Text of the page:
“Someone is here to see you,” the nurse said, in a voice that was more or less indistinguishable from the battle cry of a bull elephant. It was March 26, 1988, and I was lying in a hospital bed near the top of what was then Riverside Methodist Hospital’s only tower. Four days previously, I’d been smacked by a 10-wheel Mack lumber truck during a brief street ride on my Free Agent Limo. The right fender had broken my neck then I’d been tangled in the back wheels of the trailer before being gored in the back by the recurve of the rear bumper which then dragged me a hundred feet, face-down, along the gravel shoulder. No, that’s not the reason I’m ugly. I was born this way.
At some point my right femur had shattered into four pieces, allowing me to kick myself in the face with my blue-and-white “Big Nike” high-top during my merry trip. When I came to a halt, I had a brief chat with my pal Woody, who was riding with me, as to the state of my bike. After they loaded me in the ambulance I had the good luck to pass out and stay that way for a while.
It hadn’t been certain that I would survive the thing but I was helped both by my cockroach-like nature and the willingness of a hotshot 31-year-old orthopedic specialist to cut open my right leg, scoop out the garbage, and install a shiny new titanium femur nail in its place. Top billing, however, has to go to Dr. Janet Bay, who happened to be walking by as they were bringing me in, diagnosed the spinal injury from looking at my pupils, and immediately stabilized my neck. Otherwise I’d be a “quad” with a breathing machine today. Then, as now, Dr. Bay wore a crew cut; I repeatedly called her “sir” during our initial interactions, mostly because I’d had my head dragged along the road. What can I say. In her place I’d have let me die.
Anyway. Four days later I was sitting in the hospital with a mind-numbing amount of pain but some not inconsiderable satisfaction from the brand-new Sony D-2 Discman sitting in my lap. My father had arrived with it shortly after the femur surgery. Something about his time in Vietnam must have told him that my biggest enemy in the weeks to come would be boredom. He’d also brought Eric B. and Rakin’s “Paid In Full” so I would have something to play in said Discman.
When the nurse announced that visitor in a voice to vibrate my deeply-injured head like a struck bell, I was surprised but not shocked to see my Honors English III teacher, Scott Weber. If any of my teachers would have bothered to see me, it would be him; after all, his class was the only one I didn’t spend either talking back or sleeping through. In truth, he was more than a little bit overqualified to be a high school teacher and he would go on to be a significant landholder and gun dealer in Cody, Wyoming, where he has made plenty of enemies. His debut novel, Plain People, is a joy to read.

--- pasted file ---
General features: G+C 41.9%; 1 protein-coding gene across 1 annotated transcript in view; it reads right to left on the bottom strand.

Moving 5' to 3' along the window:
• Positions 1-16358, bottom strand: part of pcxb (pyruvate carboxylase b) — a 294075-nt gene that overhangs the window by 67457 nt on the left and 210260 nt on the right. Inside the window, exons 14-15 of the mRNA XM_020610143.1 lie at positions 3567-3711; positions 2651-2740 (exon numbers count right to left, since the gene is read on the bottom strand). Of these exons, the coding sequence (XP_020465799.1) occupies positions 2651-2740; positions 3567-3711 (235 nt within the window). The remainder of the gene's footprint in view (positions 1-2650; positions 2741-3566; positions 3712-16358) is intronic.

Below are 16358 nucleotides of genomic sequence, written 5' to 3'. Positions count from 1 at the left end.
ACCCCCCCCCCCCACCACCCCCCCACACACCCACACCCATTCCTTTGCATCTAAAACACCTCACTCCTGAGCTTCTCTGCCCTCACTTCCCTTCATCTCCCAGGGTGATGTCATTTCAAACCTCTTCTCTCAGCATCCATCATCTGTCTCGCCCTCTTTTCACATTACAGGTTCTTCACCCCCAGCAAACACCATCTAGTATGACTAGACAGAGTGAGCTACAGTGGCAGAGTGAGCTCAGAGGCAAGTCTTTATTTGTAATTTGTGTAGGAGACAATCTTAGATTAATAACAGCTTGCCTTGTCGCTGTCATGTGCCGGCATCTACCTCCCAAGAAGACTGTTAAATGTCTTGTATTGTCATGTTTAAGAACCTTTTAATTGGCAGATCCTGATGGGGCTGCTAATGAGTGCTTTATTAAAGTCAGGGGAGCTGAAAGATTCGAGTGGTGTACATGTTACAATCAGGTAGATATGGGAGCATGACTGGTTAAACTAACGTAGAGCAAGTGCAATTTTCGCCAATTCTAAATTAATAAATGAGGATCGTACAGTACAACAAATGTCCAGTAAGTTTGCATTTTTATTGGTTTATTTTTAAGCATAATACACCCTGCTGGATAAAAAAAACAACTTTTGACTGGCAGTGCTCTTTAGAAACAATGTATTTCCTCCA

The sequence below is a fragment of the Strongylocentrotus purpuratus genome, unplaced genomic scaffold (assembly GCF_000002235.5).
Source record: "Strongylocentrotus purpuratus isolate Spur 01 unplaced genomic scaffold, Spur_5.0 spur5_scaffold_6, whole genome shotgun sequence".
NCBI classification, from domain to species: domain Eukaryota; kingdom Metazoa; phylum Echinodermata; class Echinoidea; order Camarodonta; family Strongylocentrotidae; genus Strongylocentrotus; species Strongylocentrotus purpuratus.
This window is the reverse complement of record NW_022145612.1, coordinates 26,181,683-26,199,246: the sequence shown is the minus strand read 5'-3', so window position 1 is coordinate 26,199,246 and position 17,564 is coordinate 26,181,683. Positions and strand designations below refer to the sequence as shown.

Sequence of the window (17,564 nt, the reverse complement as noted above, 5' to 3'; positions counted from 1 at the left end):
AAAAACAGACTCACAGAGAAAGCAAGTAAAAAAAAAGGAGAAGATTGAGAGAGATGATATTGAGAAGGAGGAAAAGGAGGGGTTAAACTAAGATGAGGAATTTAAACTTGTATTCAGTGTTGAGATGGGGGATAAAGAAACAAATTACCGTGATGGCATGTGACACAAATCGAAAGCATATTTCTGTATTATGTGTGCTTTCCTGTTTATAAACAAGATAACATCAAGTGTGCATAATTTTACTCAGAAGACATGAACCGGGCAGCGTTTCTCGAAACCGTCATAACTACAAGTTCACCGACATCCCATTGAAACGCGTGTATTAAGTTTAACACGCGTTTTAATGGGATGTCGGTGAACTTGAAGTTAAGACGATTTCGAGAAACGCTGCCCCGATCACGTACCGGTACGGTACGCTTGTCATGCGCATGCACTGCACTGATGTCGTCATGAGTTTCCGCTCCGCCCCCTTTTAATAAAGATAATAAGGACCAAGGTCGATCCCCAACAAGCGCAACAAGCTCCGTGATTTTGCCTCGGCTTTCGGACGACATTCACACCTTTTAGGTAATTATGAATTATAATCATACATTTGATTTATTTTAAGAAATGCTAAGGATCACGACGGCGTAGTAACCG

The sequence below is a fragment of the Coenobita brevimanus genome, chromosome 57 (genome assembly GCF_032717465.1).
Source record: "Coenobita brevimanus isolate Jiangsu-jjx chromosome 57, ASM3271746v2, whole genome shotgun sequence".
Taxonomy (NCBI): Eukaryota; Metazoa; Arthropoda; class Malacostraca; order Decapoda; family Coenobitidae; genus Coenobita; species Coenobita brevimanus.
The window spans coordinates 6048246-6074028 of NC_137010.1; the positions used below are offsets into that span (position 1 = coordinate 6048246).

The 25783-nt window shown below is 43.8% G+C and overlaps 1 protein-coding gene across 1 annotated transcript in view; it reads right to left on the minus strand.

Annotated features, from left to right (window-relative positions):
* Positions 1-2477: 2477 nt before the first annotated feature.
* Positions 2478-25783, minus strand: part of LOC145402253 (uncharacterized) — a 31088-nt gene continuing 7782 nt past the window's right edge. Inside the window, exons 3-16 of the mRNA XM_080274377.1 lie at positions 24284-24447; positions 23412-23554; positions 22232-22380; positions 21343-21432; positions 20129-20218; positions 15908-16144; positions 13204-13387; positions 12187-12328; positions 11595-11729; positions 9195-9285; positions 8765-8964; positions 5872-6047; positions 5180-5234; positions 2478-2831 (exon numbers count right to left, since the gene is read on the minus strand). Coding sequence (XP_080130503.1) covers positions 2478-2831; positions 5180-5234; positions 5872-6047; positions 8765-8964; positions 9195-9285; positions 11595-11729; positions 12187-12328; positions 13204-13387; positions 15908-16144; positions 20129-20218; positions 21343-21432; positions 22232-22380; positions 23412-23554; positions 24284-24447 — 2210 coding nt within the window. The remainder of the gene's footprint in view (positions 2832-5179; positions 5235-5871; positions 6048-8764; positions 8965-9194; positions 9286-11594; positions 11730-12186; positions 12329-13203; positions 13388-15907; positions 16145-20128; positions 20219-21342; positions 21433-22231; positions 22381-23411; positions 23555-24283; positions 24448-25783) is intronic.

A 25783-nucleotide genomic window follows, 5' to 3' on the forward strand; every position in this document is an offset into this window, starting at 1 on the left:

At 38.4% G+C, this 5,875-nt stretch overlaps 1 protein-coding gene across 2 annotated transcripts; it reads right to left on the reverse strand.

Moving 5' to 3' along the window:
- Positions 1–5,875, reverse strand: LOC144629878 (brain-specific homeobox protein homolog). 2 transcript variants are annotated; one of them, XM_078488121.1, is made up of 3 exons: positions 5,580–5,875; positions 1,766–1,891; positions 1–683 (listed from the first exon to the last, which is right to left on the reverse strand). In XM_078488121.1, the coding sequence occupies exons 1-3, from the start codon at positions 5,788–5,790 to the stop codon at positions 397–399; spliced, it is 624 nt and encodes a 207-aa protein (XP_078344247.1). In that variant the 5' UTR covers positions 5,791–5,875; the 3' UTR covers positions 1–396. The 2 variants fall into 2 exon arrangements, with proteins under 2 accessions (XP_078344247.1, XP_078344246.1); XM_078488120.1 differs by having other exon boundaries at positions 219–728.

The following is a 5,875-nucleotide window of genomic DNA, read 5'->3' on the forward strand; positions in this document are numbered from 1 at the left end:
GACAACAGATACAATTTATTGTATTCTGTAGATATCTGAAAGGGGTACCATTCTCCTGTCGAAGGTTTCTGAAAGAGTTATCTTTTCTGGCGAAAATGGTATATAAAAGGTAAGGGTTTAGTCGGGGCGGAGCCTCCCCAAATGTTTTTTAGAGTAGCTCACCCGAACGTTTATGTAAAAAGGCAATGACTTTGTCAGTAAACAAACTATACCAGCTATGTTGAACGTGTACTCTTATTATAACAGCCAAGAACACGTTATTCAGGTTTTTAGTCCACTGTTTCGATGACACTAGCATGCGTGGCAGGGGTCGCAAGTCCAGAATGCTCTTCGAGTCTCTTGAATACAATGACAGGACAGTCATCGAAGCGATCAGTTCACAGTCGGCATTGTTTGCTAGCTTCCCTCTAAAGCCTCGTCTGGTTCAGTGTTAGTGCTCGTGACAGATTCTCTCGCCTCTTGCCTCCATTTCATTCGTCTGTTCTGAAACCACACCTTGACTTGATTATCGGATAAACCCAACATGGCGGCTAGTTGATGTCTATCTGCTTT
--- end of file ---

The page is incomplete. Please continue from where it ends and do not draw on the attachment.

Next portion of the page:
But I digress. Mr. Weber brought me his condolences, and he also brought me two brand-new CDs. One of them was the fourth Led Zep album, the other was Now and Zen, Robert Plant’s oft-panned Eighties electronica record complete with a DJ merrily scratching his way through tracks like “Tall Cool One” and “Walking Towards Paradise”. It was a nontrivial gift, $32 spent on an injured kid in an era where a high school teacher was lucky to earn $300 a week after tax. Mr. Weber recently told me that he’d bought himself a loaded Audi A8 with the money he made selling guns; as far as I’m concerned he deserves a Phantom EWB.
Needless to say, both of those CDs are etched in my head from the hundreds of times I listened to them in the weeks that followed. About a decade ago, I “ripped” them into my iTunes; six years ago, I uploaded those MP3s to Amazon Music. It has been a long time since I actually played either disc. But I still own them, I have unlimited license to use them as I like, and at any time I like I can pull them out and listen to them, even though it has been thirty years since Mr. Weber bought them for me.
I’m telling this rather long story because of a notification that Amazon Music just served me regarding my Amazon Music Player and the “250,000 song service” for which I currently pay. There’s a difference between ownership of an item and the use of a service, and Amazon has decided to forcibly remind me of that difference.
I’ve always owned a lot of music, although as a kid it was mostly as a result of proto-pirating LPs from the local library onto Maxwell XLII-S high-bias tapes. By 2011, when Apple introduced the 160GB iPod Classic, I was virtually forced to buy it by the fact that I had more than 120GB worth of digitized music in my iTunes Library. I ended up owning two of them that had different music collections. You might laugh at this “problem” but at that point I was really starting to worry that I would wind up running out of space to store music.
So when Amazon introduced a multi-platform Music Player that would store all my uploaded files plus let me buy “DRM-free” files from Amazon, I jumped on it and spent a tough week suffering through the creaky, cranky upload process. Turns out I got lucky because my primary music storage hard drive quit just a month after I got my uploads done. As I recall, Amazon initially offered to store all your music for free if you were a Prime member but then they added a limit — 250,000 songs — and an annual subscription fee. So I went along with both.